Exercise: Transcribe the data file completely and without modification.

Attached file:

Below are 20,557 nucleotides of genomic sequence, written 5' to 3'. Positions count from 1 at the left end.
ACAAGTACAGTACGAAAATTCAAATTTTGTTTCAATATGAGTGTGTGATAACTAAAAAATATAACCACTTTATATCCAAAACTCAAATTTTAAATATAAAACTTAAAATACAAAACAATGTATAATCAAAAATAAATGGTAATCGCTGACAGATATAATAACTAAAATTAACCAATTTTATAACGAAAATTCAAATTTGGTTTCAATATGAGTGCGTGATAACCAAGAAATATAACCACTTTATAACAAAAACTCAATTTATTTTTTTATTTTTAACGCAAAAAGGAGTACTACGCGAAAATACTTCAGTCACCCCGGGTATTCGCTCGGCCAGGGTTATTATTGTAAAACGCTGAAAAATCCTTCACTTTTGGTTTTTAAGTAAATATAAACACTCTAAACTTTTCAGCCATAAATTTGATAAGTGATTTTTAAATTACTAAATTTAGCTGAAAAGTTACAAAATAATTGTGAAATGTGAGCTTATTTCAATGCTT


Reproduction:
Below are 20,557 nucleotides of genomic sequence, written 5' to 3'. Positions count from 1 at the left end.
ACAAGTACAGTACGAAAATTCAAATTTTGTTTCAATATGAGTGTGTGATAACTAAAAAATATAACCACTTTATATCCAAAACTCAAATTTTAAATATAAAACTTAAAATACAAAACAATGTATAATCAAAAATAAATGGTAATCGCTGACAGATATAATAACTAAAATTAACCAATTTTATAACGAAAATTCAAATTTGGTTTCAATATGAGTGCGTGATAACCAAGAAATATAACCACTTTATAACAAAAACTCAATTTATTTTTTTATTTTTAACGCAAAAAGGAGTACTACGCGAAAATACTTCAGTCACCCCGGGTATTCGCTCGGCCAGGGTTATTATTGTAAAACGCTGAAAAATCCTTCACTTTTGGTTTTTAAGTAAATATAAACACTCTAAACTTTTCAGCCATAAATTTGATAAGTGATTTTTAAATTACTAAATTTAGCTGAAAAGTTACAAAATAATTGTGAAATGTGAGCTTATTTCAATGCTT